Tag Archives: Emmy Awards

Creator Justin Simien talks Netflix’s Dear White People

By Iain Blair

The TV graveyard is bursting at the seams with failed adaptations of hit movies. But there are rare exceptions, such as Netflix’s acclaimed hit comedy Dear White People, which creator Justin Simien adapted from his 2014 indie movie of the same name. The film premiered at the Sundance Film Festival, where it won the Special Jury Award for Breakthrough Talent. Simien went on to also win Best First Screenplay and a nomination for Best First Feature at the Independent Spirit Awards.

Justin Simien (Photo by Rick Proctor).

Now a series on Netflix and enjoying its second season (it was just picked up for its third!), this college dramedy is set at Winchester University, a fictional, predominantly white Ivy League college, where racial tensions bubble just below the surface. It stars a large, charismatic ensemble cast (most of whom appeared in the film) that includes Logan Browning, Brandon P. Bell, Antoinette Robertson, DeRon Horton, John Patrick Amedori, Ashley Blaine Featherson, Marque Richardson and Giancarlo Esposito (as the narrator), dealing with such timely and timeless issues as racism, inclusion, social injustice, politics, abortion, body image, cultural bias, political correctness (or lack thereof), activism and, of course, romance in the millennial age.

Through an absurdist lens, Dear White People uses sharp, quick-fire dialogue, biting irony, self-deprecation and brutal honesty to hold up a mirror to some of the problems plaguing society today. It also makes the medicine go down easy by leading with big laughs.

The show is also a master class in how to successfully make that tricky transition from the big to small screen, and tellingly it has retained a coveted and rare 100% on Rotten Tomatoes for both seasons (take note, Emmy voters!).

I recently spoke with Simien about making the show, the changing TV landscape, the Emmys and his next movie.

The TV landscape is full of the corpses of failed movie adaptations. How did you avoid that fate when you adapted your film for TV?
(Laughs) You’re so right. Movies often don’t translate very well to TV, but I felt my film was in the great tradition of multi-protagonist ensemble films I love so much. I also felt that in the confines of 90 minutes or so, you can never really truly get into the hearts of all the characters. By the end, the audience wanted more from them, so it lent itself to the longer format. And I felt it would be much more interesting than the typical show if we [borrowed] a bit of that cinematic tradition — like films by Robert Altman and Spike Lee — where you really get a strong point-of-view and multiple stories are carefully woven together, and then apply it to TV.

It seems that in many ways, the film’s concerns and issues work even better in an extended TV series. What were the big themes you wanted to explore?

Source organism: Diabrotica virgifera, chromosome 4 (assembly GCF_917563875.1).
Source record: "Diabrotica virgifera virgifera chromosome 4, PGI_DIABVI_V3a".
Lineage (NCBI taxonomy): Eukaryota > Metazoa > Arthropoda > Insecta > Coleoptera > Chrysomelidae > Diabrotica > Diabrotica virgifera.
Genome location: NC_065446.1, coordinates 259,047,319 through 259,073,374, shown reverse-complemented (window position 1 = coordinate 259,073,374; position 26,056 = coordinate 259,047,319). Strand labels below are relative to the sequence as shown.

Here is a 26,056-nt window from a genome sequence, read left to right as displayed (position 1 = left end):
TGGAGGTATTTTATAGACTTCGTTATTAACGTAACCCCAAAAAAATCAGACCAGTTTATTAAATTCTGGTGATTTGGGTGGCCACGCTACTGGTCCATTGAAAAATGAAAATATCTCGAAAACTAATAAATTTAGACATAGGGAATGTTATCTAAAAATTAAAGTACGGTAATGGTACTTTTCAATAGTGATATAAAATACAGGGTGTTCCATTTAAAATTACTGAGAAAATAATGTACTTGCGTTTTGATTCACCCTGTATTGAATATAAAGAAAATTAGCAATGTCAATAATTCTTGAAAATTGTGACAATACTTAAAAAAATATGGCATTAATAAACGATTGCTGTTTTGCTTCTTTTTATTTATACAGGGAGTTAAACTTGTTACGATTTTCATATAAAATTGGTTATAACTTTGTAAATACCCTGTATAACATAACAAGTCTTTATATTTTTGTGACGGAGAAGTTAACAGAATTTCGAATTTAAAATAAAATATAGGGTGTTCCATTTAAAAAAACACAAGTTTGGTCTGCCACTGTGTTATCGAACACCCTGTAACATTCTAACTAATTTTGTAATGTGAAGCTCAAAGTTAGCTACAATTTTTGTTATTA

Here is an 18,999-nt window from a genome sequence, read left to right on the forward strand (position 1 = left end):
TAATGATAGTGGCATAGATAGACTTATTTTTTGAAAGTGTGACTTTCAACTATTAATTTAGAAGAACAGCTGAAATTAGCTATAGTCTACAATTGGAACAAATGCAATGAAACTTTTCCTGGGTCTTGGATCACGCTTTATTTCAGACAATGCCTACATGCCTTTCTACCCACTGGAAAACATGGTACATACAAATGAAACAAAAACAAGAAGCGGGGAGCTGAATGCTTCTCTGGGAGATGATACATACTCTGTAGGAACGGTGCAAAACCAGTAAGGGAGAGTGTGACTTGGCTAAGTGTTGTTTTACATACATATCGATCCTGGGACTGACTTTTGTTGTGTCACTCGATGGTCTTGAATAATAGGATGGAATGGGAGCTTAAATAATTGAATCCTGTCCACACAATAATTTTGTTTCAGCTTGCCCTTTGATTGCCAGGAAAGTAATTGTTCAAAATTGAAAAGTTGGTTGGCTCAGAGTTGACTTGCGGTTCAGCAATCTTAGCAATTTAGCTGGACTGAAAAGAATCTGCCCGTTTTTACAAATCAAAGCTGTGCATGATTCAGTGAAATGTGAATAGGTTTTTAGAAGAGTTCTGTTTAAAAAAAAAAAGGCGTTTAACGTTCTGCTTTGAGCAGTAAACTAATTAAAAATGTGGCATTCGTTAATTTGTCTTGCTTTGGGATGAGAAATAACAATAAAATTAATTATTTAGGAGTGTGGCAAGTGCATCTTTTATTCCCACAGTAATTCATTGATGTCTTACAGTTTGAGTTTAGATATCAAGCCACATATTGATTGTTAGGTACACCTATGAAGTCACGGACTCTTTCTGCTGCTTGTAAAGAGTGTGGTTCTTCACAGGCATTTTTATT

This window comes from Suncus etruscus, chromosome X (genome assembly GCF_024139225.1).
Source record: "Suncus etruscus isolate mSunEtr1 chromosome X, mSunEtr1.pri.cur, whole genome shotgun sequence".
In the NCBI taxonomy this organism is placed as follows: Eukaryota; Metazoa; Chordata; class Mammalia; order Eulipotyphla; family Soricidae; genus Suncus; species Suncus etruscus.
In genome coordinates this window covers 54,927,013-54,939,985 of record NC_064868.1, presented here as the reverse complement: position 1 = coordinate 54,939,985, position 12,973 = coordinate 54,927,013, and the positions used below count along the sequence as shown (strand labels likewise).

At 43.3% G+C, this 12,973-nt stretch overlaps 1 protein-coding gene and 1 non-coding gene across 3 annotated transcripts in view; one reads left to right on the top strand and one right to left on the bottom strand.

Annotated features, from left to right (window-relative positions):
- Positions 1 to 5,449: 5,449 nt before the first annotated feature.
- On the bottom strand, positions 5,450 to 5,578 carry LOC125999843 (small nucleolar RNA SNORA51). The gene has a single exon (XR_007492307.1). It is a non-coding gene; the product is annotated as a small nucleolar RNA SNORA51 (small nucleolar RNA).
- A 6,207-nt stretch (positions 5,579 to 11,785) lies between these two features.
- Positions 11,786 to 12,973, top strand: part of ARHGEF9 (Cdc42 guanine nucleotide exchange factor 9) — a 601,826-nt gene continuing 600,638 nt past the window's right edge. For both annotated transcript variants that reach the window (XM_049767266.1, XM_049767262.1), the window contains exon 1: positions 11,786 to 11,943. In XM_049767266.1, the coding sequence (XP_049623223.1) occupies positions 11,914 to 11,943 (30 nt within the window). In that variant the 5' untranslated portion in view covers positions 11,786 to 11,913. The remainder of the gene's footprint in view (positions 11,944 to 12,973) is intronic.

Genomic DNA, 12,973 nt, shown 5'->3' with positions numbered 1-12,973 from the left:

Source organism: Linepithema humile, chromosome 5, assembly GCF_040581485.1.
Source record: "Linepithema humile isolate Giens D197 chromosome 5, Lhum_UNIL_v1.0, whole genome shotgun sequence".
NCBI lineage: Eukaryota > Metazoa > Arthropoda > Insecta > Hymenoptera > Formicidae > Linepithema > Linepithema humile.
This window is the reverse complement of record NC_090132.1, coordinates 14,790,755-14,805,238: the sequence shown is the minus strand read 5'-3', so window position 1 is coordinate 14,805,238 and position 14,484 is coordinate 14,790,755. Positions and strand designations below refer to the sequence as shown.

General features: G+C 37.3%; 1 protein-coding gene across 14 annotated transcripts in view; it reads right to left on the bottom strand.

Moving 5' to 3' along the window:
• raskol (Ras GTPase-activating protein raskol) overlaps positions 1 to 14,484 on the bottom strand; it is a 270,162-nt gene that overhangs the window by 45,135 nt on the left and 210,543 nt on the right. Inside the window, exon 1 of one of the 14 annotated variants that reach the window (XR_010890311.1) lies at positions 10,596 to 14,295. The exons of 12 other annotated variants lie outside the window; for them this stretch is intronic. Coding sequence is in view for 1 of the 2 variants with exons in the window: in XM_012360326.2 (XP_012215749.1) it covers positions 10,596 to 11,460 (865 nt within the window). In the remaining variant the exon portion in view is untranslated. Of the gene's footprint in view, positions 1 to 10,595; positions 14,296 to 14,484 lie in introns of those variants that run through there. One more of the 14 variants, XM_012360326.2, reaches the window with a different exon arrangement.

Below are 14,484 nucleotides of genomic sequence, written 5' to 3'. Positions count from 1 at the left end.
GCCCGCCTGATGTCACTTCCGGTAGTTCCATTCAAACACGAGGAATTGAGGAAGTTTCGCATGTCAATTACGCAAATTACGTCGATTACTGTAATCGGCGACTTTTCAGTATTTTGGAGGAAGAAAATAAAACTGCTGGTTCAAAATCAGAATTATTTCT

As with the film, it’s really a conversation about identity and self, and the roles that you play in society. We all do it in order to navigate society, but for people of color, those identities have been chosen for them, so it often takes us a lot longer to get to the heart of who we really are and what the self is. We’re taught from a very early age to always be aware that you’re different, and that people see you differently. We deal with all that through comedy and satire. It has a lot on its mind.

Where do you shoot?
All in LA. Most of the interiors are done at Tamarack Studios in Sun Valley, and then we shoot our exteriors at UCLA and at a former school in Alhambra.

Do you direct a lot of the episodes?
I direct some. I did three in the first season, and four in the second, but since I run the show along with Yvette Lee Bowser, I’m just too busy to direct them all. So I handpick other directors who come in, such as Barry Jenkins, Charlie McDowell, Tina Mabry and others. But they don’t come into this world to paint by numbers. It’s more a case of them riffing off of what I did, like a jazz musician. It’s a very cohesive and collaborative process, and I’m very involved in all the episodes.

Do you like being a showrunner?
I do, but to be honest I like directing and writing more. The storytelling is the part of the gig that I’m in it for. But it is satisfying to run the larger operation and work closely with all these fantastic writers, directors and actors, and creating this environment where they can all do their best work.

Where do you post?
All at Tamarack, and it’s very convenient since it’s important for me to be able to bounce between the set and the edit bay on each episode. We did all the sound at Warners, and the DI at Universal with colorist Scott Gregory.

Do you like the post process?